return $self->{typemap}->{$searchkey};
   }

   my $filter = $self->{filter};

   foreach my $module ( @{ $self->{modules} } ) {
      return $module if $filter->( $module, $searchkey );
   }

   return undef;
}

=head2 $object = $finder->construct( $searchkey, @constructorargs )

Search for a plugin module that matches the search key, then attempt to create
a new object in that class. If a suitable module  is found to match the
C<$searchkey> then the C<new> method is called on it, passing the
C<@constructorargs>. If no suitable module is found then an exception is
thrown.

=over 8

=item $searchkey

A value to pass to the stored filter function.

=item @constructorargs

A list to pass to the class constructor.

=back

=cut

sub construct
{
   my $self = shift;
   my ( $searchkey, @constructorargs ) = @_;

   my $class = $self->find_module( $searchkey );

   return $class->new( @constructorargs ) if defined $class;

   croak "Unable to find a suitable class";
}

=head2 $finder->rescan()

Perform another search for plugin modules. This method is useful whenever new
modules may be present since the object was first constructed.

=cut

sub rescan
{
   my $self = shift;

   my $finder = $self->{finder};

   @{ $self->{modules} } = $finder->plugins;

   if( exists $self->{typevar} ) {
      my $typevar = $self->{typevar};
      my %typemap;

      foreach my $module ( $self->modules ) {
         no strict qw( refs );

         next unless defined ${$module."::".$typevar};
         my $moduletype = ${$module."::".$typevar};

         if( exists $typemap{$moduletype} ) {
            carp "Already found module '$typemap{$moduletype}' for type '$moduletype'; not adding '$module' as well";
            next;
         }

         $typemap{$moduletype} = $module;
      }

      $self->{typemap} = \%typemap;
   }
   elsif( exists $self->{typefunc} ) {
      my $typefunc = $self->{typefunc};
      my %typemap;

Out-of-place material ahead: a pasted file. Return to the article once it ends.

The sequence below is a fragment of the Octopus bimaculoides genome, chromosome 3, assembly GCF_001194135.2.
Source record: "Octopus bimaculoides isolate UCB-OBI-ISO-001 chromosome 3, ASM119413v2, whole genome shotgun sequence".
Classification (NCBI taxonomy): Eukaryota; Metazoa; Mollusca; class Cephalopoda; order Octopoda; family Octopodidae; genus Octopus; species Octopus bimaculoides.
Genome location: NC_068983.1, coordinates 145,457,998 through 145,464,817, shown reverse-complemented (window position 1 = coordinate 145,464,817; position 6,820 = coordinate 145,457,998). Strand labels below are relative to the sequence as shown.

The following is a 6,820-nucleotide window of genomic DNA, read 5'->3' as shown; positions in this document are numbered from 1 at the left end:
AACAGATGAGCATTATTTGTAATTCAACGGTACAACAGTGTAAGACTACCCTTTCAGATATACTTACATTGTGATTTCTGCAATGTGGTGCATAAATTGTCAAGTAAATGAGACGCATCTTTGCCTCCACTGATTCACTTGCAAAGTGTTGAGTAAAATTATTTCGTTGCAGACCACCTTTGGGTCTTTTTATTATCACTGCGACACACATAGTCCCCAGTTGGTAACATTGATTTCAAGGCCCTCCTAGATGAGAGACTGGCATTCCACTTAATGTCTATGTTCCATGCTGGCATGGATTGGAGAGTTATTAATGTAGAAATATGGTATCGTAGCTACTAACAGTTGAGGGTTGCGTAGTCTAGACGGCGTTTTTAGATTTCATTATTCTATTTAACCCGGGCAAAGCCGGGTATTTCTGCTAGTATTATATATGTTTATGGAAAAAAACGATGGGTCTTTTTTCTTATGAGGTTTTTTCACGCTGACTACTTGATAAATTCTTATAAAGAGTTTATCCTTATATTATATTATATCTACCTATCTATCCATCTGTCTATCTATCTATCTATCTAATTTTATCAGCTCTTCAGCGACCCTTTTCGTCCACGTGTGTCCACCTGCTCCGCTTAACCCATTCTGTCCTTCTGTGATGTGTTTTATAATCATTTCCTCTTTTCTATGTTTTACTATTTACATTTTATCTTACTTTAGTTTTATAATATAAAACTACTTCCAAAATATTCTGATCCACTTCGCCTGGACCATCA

foreach my $module ( $self->modules ) {
         no strict qw( refs );

         next unless $module->can( $typefunc );
         my $moduletype = eval { $module->$typefunc() };
         next unless defined $moduletype;

         if( exists $typemap{$moduletype} ) {
            carp "Already found module '$typemap{$moduletype}' for type '$moduletype'; not adding '$module' as well";
            next;
         }

         $typemap{$moduletype} = $module;
      }

      $self->{typemap} = \%typemap;
   }

   return; # Avoid implicit return-of-last-expression
}

# Keep perl happy; keep Britain tidy
1;

__END__

=head1 EXAMPLES

The filter function allows various ways to select plugin modules on different
criteria. The following examples indicate a few ways to do this.

=head2 Availability of a function / method

 my $f = Module::PluginFinder->new(
            search_path => ...,

            filter => sub {
               my ( $module, $searchkey ) = @_;

               return $module->can( $searchkey );
            },
         );

Each plugin then simply has to implement the required function or method in
order to be automatically selected.

=head2 Value of a method call

 my $f = Module::PluginFinder->new(
            search_path => ...,

            filter => sub {
               my ( $module, $searchkey ) = @_;

               return 0 unless $module->can( "is_plugin_for" );
               return $module->is_plugin_for( $searchkey );
            },
         );

Each plugin then needs to implement a method called C<is_plugin_for>, that
should examine the $searchkey and perform whatever testing it requires, then
return a boolean to indicate if the plugin is suitable.

=head2 Value of a constant

Because a constant declared by the C<use constant> pragma is a plain function,
it can be called by the C<typefunc> filter:

 my $f = Module::PluginFinder->new(
            search_path => ...,

            typefunc => 'PLUGIN_TYPE',
         );

Each plugin can then declare its type using a constuction like

 use constant PLUGIN_TYPE => "my type here";

Alternatively, a normal package method may be created that performs any work
required to determine the plugin's type

 sub PLUGIN_TYPE
 {
    my $class = shift;

    ...

    return $typename;
 }

Note that the type function in each module will only be called once, and the
returned value cached.

=head2 Value of a package scalar

The C<typevar> constructor argument generates the filter function
automatically.

 my $f = Module::PluginFinder->new(
            search_path => ...,

            typevar => 'PLUGIN_TYPE',
         );

Each plugin can then declare its type using a normal C<our> scalar variable:

 our $PLUGIN_TYPE = "my type here";

=head1 SEE ALSO

=over 4

=item *

L<Module::Pluggable> - automatically give your module the ability to have
plugins

=back

=head1 AUTHOR

Paul Evans <leonerd@leonerd.org.uk>